Nickel and Dimed: On (Not) Getting by in America

By Barbara Ehrenreich
This book is very, very powerful. I think anybody who has escaped working retail (as I have) should pick up a copy and read it now.
Barbara Ehrenreich spent a month at a time working for minimum wage all across the country. She worked as a waitress, a maid, and a Wal*Mart employee. She allowed herself a small amount to start each month, and then tried to earn enough to pay the next month’s rent. She didn’t always succeed. Nickel and Dimed taught me about the injustices heaped upon the working poor, and made painfully clear something I’ve always suspected: It is not true that a job, any job, will lift you out of poverty. Many jobs don’t pay well enough to keep a person housed and fed, let alone handle the health emergencies that invariably crop up when you work hard all day and don’t eat enough, let alone eat well. One of her coworkers when she was on a team of maids often had half a small bag of Doritos for lunch.
I also learned that those teams of maids you can hire don’t actually clean – they provide the appearance of cleanliness. The rules and regulations the maids toil under prevent effective cleaning — half a bucket of warm water is all they’re allowed for mopping, for example, which merely redistributes the dirt evenly rather than removing it. And the maids are treated terribly, both by their management (a man who insists they “work through it” whenever they complain of injuries) and by their clients (who do things like leave piles of dirt underneath the centers of their throw rugs so they can have proof of vacuuming later).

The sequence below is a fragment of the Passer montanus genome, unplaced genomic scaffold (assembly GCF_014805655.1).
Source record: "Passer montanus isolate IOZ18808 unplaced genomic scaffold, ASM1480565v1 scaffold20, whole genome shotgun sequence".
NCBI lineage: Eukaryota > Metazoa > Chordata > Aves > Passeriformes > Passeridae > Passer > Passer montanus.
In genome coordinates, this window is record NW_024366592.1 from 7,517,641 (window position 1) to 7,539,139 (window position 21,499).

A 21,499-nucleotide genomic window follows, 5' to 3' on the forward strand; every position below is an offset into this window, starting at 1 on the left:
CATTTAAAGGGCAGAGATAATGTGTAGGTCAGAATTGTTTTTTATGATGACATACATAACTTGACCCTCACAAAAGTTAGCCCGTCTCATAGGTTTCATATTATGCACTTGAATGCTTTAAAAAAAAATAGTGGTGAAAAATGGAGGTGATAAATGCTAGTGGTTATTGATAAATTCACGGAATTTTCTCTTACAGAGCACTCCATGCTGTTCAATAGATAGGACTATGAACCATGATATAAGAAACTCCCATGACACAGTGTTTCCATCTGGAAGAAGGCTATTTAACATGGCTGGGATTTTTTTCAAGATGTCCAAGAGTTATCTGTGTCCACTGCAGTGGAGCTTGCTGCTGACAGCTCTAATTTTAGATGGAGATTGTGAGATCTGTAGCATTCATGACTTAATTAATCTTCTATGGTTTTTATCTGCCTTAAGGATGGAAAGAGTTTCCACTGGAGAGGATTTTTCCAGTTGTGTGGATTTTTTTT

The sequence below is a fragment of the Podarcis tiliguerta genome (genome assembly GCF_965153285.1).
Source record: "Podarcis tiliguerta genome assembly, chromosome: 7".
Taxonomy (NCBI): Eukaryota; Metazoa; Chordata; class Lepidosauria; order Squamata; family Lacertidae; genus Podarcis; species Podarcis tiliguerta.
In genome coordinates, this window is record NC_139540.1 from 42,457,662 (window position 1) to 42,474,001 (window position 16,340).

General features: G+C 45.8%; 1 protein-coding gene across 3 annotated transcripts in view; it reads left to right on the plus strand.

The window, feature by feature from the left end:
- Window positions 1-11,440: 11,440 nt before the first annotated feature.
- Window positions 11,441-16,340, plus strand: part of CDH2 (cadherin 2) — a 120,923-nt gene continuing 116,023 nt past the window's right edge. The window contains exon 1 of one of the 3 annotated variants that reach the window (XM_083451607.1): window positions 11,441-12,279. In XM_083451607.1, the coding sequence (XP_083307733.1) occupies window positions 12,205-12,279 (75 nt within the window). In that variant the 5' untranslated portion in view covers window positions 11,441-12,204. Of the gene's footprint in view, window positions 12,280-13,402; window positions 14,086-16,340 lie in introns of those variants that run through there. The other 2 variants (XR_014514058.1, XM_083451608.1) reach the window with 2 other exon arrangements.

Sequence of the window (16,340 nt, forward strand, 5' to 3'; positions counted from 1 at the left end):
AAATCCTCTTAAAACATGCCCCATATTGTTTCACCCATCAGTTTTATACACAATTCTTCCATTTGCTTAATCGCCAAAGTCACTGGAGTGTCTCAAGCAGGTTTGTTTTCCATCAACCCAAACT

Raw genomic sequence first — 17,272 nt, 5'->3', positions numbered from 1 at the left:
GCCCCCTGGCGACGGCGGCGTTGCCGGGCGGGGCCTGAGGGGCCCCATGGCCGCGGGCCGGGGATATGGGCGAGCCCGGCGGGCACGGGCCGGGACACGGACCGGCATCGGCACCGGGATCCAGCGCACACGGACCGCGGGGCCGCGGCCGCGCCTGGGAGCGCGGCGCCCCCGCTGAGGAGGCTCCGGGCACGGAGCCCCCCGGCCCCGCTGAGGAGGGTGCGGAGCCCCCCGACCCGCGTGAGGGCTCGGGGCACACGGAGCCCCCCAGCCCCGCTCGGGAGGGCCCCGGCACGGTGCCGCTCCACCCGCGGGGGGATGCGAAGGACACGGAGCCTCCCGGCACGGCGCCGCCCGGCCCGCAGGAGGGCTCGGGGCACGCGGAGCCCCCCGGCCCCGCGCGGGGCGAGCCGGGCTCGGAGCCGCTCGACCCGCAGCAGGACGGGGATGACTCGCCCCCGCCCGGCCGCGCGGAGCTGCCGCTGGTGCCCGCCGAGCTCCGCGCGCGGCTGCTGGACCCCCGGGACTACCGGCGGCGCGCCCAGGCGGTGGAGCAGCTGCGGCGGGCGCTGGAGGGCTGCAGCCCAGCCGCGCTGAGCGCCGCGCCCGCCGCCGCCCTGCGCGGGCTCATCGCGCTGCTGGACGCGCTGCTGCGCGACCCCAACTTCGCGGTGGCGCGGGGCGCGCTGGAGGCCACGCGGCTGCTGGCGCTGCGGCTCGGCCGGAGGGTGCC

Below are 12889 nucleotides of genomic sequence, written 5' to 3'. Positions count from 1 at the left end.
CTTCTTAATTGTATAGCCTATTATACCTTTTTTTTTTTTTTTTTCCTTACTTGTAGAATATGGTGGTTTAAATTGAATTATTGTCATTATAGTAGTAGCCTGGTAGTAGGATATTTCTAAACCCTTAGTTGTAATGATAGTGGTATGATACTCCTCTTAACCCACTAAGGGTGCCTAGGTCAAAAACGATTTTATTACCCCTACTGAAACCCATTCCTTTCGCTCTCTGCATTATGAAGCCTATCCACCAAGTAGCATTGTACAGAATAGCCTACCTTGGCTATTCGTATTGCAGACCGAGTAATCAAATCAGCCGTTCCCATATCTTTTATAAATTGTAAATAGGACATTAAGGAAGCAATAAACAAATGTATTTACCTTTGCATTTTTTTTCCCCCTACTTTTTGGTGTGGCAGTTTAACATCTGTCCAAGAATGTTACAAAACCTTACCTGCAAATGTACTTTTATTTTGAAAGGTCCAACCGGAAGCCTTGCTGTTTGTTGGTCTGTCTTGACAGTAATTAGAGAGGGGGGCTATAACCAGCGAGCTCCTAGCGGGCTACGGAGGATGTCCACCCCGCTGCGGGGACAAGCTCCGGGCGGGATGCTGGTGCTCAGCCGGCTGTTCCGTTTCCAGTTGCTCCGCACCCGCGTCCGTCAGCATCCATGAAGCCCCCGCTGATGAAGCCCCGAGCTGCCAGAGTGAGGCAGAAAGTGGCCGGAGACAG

This is an eye-opener of a book, and it made me angry that we live in a country that allows people to work full-time (or more than full-time) for pay so low they cannot get by.
Book 24 in 2007.

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